Global media are reporting that the Jordanian Muslim Brotherhood has turned down an offer to join the new government. According to one report:
Jordan’s Muslim Brotherhood movement and its political arm, the Islamic Action Front, have turned down an offer to join the new government, the IAF chief said Sunday. However, IAF secretary general Hamzeh Mansour told DPA that his party would consider being a part of the Jordanian executive only after fair elections. Premier-designate Marouf Bakhit has offered Islamist leaders five portfolios in the new administration, media reports said. ‘The matter is not five or 10 portfolios, but rather we exclude taking part in the government at this juncture and believe we can serve our country better in the opposition,’ Mansour said. King Abdullah sacked the government of prime minister Samir Rifai last week after a series of protests, which were partly inspired by the uprisings in Tunisia and Egypt. ‘We are monitoring the situation to see to what extent the new government will be serious in conducting reforms that lay the ground for sound and democratic elections,’ Mansour said. [From Islamists reject offer to join new Jordan government]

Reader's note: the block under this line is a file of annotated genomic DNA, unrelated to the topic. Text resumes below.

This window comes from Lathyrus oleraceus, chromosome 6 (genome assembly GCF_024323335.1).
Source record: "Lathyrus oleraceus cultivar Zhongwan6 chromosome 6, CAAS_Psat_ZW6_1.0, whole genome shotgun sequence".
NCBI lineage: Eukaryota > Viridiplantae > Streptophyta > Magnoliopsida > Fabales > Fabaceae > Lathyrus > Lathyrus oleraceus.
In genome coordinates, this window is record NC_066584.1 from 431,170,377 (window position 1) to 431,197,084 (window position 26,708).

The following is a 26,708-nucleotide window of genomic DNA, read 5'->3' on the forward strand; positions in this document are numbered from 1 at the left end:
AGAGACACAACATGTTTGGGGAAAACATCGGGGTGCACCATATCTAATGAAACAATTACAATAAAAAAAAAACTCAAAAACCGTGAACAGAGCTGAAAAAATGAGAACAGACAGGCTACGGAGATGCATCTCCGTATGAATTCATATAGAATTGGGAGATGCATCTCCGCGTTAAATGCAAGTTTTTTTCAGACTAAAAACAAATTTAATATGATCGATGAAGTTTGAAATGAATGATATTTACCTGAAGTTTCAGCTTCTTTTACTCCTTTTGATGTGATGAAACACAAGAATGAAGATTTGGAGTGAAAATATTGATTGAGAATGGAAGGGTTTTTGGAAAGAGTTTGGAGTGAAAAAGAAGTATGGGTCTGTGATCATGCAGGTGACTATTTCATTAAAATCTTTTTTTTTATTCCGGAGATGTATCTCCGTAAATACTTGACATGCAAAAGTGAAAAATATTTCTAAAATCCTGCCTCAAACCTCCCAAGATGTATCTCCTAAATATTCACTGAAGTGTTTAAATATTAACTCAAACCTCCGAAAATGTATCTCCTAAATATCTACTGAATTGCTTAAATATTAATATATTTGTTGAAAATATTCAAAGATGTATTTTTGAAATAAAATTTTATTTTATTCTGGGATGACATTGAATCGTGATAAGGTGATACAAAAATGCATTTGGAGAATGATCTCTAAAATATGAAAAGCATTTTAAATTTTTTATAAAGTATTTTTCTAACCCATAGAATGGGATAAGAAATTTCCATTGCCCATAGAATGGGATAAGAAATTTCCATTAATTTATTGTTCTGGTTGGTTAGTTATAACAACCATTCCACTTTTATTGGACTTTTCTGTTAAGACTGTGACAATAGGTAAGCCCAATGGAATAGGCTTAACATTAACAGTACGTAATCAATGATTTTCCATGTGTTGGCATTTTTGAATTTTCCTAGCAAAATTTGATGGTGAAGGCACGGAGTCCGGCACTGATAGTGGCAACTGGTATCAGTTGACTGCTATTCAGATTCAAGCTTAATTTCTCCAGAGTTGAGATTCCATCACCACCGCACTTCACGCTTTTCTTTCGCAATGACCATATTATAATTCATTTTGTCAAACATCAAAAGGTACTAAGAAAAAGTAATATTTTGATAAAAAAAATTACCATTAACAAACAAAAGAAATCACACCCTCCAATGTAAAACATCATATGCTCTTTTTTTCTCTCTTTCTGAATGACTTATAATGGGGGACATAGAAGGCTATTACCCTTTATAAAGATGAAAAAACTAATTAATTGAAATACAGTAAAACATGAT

The IAF is generally considered to be the political wing of the Jordanian Muslim Brotherhood. The current leader of the IAF is Secretary-General Ishaq Farhan a Jordanian of Palestinian origin, one of the three founders of the IAF, and a former education minister and senator. Mr. Farhan is also listed as a director of the International Institute of Islamic Thought (IIIT), founded in the U.S. in 1980 by important members of the Global Muslim Brotherhood who wished to promote the “Islamization of Knowledge.” IIIT was associated with the now defunct SAAR Foundation, a network of Islamic organizations located in Northern Virginia that was raided by the Federal government in March 2002 in connection with the financing of terrorism. In 2000, Mr. Farhan was denied entry to the U.S. after having had his visa revoked in the prior year without informing him. The New York Times reported at that time that unidentified American diplomats called Mr. Farhan a “moderating force” and that he “as kept a distance from the vociferous opposition to peaceful relations with Israel.” However, in 2003 a media report said that the IAF had “declared a jihad in favor of Iraq and Palestine if the US attacks Iraq.”
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